Growing up, I used to love watching the bats come out at dusk and swoop and dance through the sky. Their high-pitched squeaks and screeches can be heard as they perform ariel acrobatics in the setting sun.
Bats love to roost high up and will take to trees when available. But when nesting territory is scarce, sometimes you’ll find bats in chimneys, and that can be a real problem. When bats make their way through the gaps in your roof or the spaces where vents stick through, you will need to deal with the situation ASAP.
How Do I Get Bats to Leave Roof Vents and Chimneys?
Bats roost and build a big colony of bats that can quickly invade your chimneys and roof vents. Exclusion devices such as exclusion tubes are the safest and most effective method of pest removal.
If you try to remove bats incorrectly, they can die in your walls or escape into your house. This can make a little problem bigger and expose you to health risks. Bats that die in chimneys can smell for weeks, and in some places, killing bats is illegal, so lighting a fire to smoke them out is a big no, no!
Exclusion devices work by letting bats out of the chimney but won’t allow them back in. This device needs to be used with other methods like caps on chimneys and wire wool to ensure that all bats are safely evicted from your chimney.
How Do Bats Get in Chimneys?
Bats become nuisance wildlife when they slip into chimneys and roof vents through gaps in house materials. Often there are small slits that bats will slip into and build their colony. Bats can squeeze into gaps as small as 3/4 of an inch wide. They do not damage or widen holes like birds or rodents but do leave a black oily residue full of biological matter.
Over time bats can have multiple broods and start a maternity colony. If you don’t remove the bats, they can fly into your house or lead to fire hazards during winter when you want to use your fireplace. Damaged wall siding and exposed material can invite bats to enter your chimney.
Bats may have multiple ways into a house and can have babies inside your chimneys. Babies cannot leave the nest, so if you use a one-way exclusion device at the wrong time of year, you could inadvertently kill babies. The goal is the removal of all the animals alive and unharmed. Areas with an abundance of chimneys are most likely to have a bat infestation.
When To Remove Bats from Chimneys?
Early spring, when female bats just begin to nest, and after August is the best times for bat removal. The time between these seasons is maternity season and when babies are born. Babies cannot fly, so removing the bats at this time would be ill-advised.
You can tell if there are already babies, as the noise the bats make will increase as the brood grows. Using light sources and products for bats can help you tell the number of bats in the attic or chimney by waking them up. Sometimes you will see bats around busted windows and torn-up window screens, which indicate they are looking for a new nesting spot.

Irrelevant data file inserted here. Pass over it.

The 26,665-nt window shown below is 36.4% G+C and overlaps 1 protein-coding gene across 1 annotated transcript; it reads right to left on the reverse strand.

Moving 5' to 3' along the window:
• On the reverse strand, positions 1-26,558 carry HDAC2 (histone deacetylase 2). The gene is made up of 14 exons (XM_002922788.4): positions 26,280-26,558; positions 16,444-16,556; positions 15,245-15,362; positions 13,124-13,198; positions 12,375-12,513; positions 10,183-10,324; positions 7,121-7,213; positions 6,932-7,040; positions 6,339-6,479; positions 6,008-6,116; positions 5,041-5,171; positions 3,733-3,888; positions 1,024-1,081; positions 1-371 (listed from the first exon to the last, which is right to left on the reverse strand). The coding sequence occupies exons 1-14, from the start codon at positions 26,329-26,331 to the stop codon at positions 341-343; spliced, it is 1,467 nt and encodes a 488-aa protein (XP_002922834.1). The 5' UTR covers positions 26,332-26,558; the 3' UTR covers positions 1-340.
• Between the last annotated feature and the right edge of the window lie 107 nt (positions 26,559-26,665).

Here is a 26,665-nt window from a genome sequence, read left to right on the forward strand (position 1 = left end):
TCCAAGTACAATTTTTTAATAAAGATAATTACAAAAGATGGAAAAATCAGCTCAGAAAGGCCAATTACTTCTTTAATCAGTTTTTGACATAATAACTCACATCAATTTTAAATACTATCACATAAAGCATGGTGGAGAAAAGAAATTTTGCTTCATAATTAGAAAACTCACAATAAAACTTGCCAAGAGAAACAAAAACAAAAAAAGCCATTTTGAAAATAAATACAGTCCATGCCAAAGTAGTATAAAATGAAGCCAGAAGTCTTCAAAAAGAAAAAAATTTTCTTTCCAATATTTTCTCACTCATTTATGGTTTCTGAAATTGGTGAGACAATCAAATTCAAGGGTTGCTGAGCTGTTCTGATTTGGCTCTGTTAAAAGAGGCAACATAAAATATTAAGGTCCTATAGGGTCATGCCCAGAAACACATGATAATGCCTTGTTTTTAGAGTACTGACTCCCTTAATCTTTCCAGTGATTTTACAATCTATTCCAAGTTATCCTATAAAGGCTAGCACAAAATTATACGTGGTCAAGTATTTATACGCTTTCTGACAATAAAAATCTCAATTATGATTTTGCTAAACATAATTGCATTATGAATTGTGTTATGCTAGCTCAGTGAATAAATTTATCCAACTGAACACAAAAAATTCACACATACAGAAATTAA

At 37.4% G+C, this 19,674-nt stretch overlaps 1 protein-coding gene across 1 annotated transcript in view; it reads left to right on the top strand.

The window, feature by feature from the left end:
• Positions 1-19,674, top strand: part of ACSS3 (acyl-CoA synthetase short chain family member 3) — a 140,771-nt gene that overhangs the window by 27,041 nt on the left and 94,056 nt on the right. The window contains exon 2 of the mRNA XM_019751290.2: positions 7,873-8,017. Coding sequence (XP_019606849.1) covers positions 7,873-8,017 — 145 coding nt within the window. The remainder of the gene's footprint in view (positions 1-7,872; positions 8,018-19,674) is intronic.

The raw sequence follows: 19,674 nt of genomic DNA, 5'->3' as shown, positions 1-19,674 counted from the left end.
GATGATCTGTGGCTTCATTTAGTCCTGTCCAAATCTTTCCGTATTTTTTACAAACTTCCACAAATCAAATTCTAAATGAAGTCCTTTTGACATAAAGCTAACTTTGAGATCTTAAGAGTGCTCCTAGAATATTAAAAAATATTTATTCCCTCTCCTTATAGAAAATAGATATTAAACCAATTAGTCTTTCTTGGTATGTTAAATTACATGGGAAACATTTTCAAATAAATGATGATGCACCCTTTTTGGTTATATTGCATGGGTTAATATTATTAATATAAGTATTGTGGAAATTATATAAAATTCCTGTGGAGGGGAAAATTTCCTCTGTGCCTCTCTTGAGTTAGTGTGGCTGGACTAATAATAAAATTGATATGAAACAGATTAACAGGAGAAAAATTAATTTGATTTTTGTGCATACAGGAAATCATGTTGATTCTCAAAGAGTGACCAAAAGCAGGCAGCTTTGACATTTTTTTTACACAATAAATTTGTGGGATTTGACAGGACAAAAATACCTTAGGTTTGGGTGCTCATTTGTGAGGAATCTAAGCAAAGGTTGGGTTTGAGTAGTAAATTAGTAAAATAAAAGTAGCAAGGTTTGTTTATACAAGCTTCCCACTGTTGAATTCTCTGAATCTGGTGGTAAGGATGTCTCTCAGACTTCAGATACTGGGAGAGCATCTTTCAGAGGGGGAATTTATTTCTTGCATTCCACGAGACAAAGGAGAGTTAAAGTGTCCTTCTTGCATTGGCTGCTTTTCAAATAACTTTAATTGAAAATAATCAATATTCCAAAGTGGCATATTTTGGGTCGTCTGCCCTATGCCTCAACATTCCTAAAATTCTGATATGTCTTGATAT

Hardware cloth and chimney screens can be used but you must make sure the bats do not get trapped under it and have a way out from the mesh through the exclusion device. Remove bats when the babies have already started leaving the chimney at night.
Signs Bats Have Found Your Chimney
Bats aren’t the only animals that make their homes in our houses. Chimney swifts also like to move in. You need to be aware of different signs that indicate that it is bats living in your chimney so you can take the appropriate steps to get them out.
Bats in chimney sounds and other indicators can be found below.
|Where to Look
|When to Look
|Bats leaving your chimney at dusk
|At the roof
|From 30 mins before to 30 mins after sunset
|Black oily stains where a wall meeting a roof occurs
|At roof eaves and walls
|During the day, with good light
|Noises and wings fluttering in the chimney
|Listen through vents and chimney openings
|Listen during dusk and dawn when bats wake up and settle in the nest.
|Dead insects and fewer pests
|Look around exterior lights
|look at night when insects and bugs are attracted to the light
What To Look For
Telling bats from birds is important as different strategies are needed for each type of animal. There are a few things you should look for if you are trying to determine that bats are the pest in your chimney.
Bats are dirty, and they squeeze into holes. The filth coats the outside of the hole and is a clear sign that bats have moved in. Look around horizontal gaps that are about an inch wide instead of large verticle vents and slits in chimneys.
Shapes moving away from a chimney at dusk indicate bats, whereas shadows flying toward the roof is probably chimney swifts. Check the direction of shapes to confirm that bats really are the issue.
Bats around your roof and windows can also indicate a nest in your house. Increased bat activity during the maternity season can also be spotted and can show you where the bats are roosting in large numbers.
What To Listen For
Bats don’t make a ton of noise, but you can hear them and tell them apart from birds if you listen closely and at the right time. With birds like chimney swifts, you often hear rustling and flapping in the evenings and mornings. With bats, you will hear a whirling sound as they flap their wings much faster than birds.
Bats also make vocal noises that can be heard. Children and women are more likely to hear bats than men due to the high frequency of their screeches. Bats will make more noise when the colony grows, and babies begin to grow.
What To Smell For
Bats can create a stink which you may smell when you open the vents or try to use your fireplace in the fall. Bat urine and bat guano can accumulate very quickly and can lead to health issues. If you smell urine and other noxious odors when in the attic or cleaning gutters, check for the other bat signs to confirm your pests and then deal with them accordingly.